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Sprint Planning Meeting Agenda: Structure & Best Practices

Elevate your sprint planning meetings with this guide to creating effective agendas to drive success and collaboration.

By Rachel Ehrenberg  •   April 3, 2024  •   8 min read

Sprint planning meetings offer a swift means to align your teams efficiently, yet they often lack clear direction and cohesion. Creating a well-structured sprint planning meeting agenda is crucial for leaders who oversee project management or engineering teams. Without it, you risk miscommunication, wasted time, and inefficiencies. Read ahead to learn the must-knows for a successful sprint planning meeting agenda, empowering you to streamline your process and maximize your team’s productivity. 

What is a sprint planning meeting?

Picture a sprint planning meeting as a collaborative brainstorming session — an important part of the Scrum meetings framework. Here, the Scrum team works together to decide the achievable workload for the upcoming sprint and strategizes how to tackle it. This session sets the tone for effective project execution, providing a roadmap for team activities and ensuring everyone’s on the same page.

Sprints are defined periods for work, usually lasting from one to several weeks. Two-week sprints are common. During sprint planning, teams create structure, set expectations, and organize the backlog, preparing for an effective sprint ahead. Utilizing a sprint planning meeting agenda template can further streamline this process, helping ensure that all necessary steps are covered. 

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Streamline your sprint planning agenda creation process with Fellow, the only all-in-one AI meeting transcription and management software for remote and hybrid teams. Fellow takes cues from your meeting title, previous meeting notes, and attendees to help build thoughtful, relevant meeting structures with topics and talking points for collaborators, saving you time and resources.

Who attends a sprint planning meeting?

There are three key players in a sprint planning meeting: the product owner, the Scrum master, and the development team. Together, they form the backbone of sprint planning meetings, driving collaboration, innovation, and success.

  1. Product owner: Think of the product owner as a liaison between the business realm and the development frontier. Charged with maximizing the product’s value, they represent stakeholders and manage the product backlog, ensuring alignment between business goals and development efforts.
  2. Scrum master: The scrum master’s mission is to foster effectiveness throughout the scrum process. They champion Scrum principles and coach team members and even the broader organization in the art of Scrum. Their presence ensures that the Scrum process flows seamlessly, empowering the team to reach its full potential.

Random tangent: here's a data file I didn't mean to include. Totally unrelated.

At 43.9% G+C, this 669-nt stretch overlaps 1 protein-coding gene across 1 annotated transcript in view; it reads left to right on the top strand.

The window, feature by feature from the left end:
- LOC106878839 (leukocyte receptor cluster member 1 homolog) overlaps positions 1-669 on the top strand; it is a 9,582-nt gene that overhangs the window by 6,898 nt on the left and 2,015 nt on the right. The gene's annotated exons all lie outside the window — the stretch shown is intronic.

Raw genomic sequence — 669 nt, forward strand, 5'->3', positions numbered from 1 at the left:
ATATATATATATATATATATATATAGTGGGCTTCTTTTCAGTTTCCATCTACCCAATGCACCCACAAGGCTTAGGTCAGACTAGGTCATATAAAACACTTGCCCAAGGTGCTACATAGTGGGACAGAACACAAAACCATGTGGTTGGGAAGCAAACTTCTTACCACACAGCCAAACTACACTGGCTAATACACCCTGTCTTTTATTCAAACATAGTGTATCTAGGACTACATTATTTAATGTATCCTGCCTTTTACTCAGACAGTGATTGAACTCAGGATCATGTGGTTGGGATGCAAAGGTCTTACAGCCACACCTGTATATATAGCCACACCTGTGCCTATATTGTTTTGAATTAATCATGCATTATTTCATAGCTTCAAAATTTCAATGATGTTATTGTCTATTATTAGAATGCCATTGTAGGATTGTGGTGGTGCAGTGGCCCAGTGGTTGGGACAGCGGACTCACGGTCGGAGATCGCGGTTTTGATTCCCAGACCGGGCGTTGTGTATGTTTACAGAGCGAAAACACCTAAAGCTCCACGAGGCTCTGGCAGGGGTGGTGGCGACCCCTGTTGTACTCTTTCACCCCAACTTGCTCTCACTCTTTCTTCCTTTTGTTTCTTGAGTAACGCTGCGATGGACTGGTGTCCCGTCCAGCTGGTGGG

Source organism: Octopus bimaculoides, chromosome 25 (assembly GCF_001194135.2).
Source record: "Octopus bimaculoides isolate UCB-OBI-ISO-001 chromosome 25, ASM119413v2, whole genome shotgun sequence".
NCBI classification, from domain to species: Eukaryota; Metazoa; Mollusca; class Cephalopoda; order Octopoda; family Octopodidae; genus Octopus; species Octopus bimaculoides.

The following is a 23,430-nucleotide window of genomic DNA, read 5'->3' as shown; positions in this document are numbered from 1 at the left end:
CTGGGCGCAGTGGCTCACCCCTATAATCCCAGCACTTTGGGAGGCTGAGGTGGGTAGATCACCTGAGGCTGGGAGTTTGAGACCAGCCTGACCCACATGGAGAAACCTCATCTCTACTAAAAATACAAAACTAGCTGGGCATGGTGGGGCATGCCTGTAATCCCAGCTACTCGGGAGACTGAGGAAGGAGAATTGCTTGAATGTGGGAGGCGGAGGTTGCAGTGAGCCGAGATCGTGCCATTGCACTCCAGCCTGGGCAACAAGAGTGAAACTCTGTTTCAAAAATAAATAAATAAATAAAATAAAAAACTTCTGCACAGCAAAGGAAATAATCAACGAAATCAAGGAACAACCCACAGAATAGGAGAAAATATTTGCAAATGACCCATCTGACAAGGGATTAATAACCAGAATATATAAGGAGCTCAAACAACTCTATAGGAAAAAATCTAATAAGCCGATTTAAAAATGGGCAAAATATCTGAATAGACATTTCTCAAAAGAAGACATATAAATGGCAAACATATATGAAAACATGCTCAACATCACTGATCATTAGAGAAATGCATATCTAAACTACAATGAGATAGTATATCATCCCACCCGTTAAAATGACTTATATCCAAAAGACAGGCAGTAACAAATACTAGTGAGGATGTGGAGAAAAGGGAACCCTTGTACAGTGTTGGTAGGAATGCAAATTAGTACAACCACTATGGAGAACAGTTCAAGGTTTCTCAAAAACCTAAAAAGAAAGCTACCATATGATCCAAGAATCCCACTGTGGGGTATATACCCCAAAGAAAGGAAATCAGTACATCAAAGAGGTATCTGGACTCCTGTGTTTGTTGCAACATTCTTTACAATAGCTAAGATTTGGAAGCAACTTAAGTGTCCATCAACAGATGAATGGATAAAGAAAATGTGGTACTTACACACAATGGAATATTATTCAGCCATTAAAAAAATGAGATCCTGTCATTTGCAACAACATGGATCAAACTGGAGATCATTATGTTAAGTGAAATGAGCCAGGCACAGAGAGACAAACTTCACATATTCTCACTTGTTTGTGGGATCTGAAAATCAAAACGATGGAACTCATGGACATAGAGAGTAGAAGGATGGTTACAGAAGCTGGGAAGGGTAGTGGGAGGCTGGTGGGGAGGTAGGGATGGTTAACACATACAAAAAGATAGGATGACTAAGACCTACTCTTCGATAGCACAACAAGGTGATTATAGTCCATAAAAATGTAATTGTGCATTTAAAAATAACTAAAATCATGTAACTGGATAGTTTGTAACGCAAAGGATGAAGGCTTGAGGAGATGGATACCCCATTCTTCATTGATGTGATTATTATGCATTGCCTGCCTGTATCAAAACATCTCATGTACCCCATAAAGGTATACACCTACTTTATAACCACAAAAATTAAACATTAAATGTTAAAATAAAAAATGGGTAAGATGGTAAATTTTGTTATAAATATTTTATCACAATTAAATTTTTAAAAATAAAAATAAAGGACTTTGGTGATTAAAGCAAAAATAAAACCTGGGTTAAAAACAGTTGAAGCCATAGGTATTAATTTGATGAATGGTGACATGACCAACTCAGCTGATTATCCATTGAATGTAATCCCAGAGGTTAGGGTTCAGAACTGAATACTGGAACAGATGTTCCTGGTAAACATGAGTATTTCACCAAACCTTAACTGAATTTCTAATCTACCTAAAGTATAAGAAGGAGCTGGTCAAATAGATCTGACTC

3. Development team: This talented team comprises cross-functional individuals, ranging from engineers to designers to programmers. They’re tasked with executing the plan and bringing the project to life, delivering value with every sprint. 

What are the elements of a sprint planning agenda?

Here’s a breakdown of the essentials to include in your agenda for sprint planning meetings.

  1. Sprint goal: Kick off with a clear statement outlining what the team aims to achieve during the sprint planning. Make it concise yet impactful as a guiding beacon throughout the sprint.
  2. Story points: Use story points to gauge how much effort tasks in the sprint might need. These points help everyone understand how complex things are, any risks involved, and the overall size of the project. It’s all about keeping expectations realistic and manageable. 
  3. Velocity: Check your team’s speed by checking their performance in past sprints. Knowing how much your team can accomplish in a sprint helps you set achievable goals and gives a good idea of how productive your team will be in the future.
  4. Capacity: Determine your team’s workload capacity by considering the sprint’s length, who’s available, and team members’ other commitments. This understanding helps you plan realistically and allocate resources effectively.
  5. Product backlog: Take some time to go over the backlog and decide which items are most important. Look at things like risks, what functions are needed, and any ways you can make things better. Make sure the items in the backlog aren’t too big so you can get them done successfully in the sprint timeframe.
  6. Considerations: Identify and discuss any extra details or possible risks affecting how well the sprint goes. This helps the team stay on the same page and work together to solve any problems before they become big issues.

How to prepare for sprint planning

Here is how to best prepare for sprint planning in agile. 

1Conduct backlog preparation

Before sprint planning, the product owner must ensure the product backlog is in top shape. This means keeping it updated, organized, and aligned with the project’s goals. Regular refinements of the backlog, such as reordering tasks and updating estimates, are crucial for maintaining relevance and effectiveness. By investing effort in this process, the product owner sets the stage for a successful sprint, providing the team with a clear roadmap of tasks.

2Check team availability

As you gear up for the upcoming sprint, have open and honest conversations with your team. Understand any potential constraints or competing commitments that may detract from the sprint. This includes discussing planned time off, such as vacations or personal days, and any obligations to other projects or teams. By taking the time to assess and adjust the workload accordingly, you not only maximize productivity but also foster a culture of trust within the team.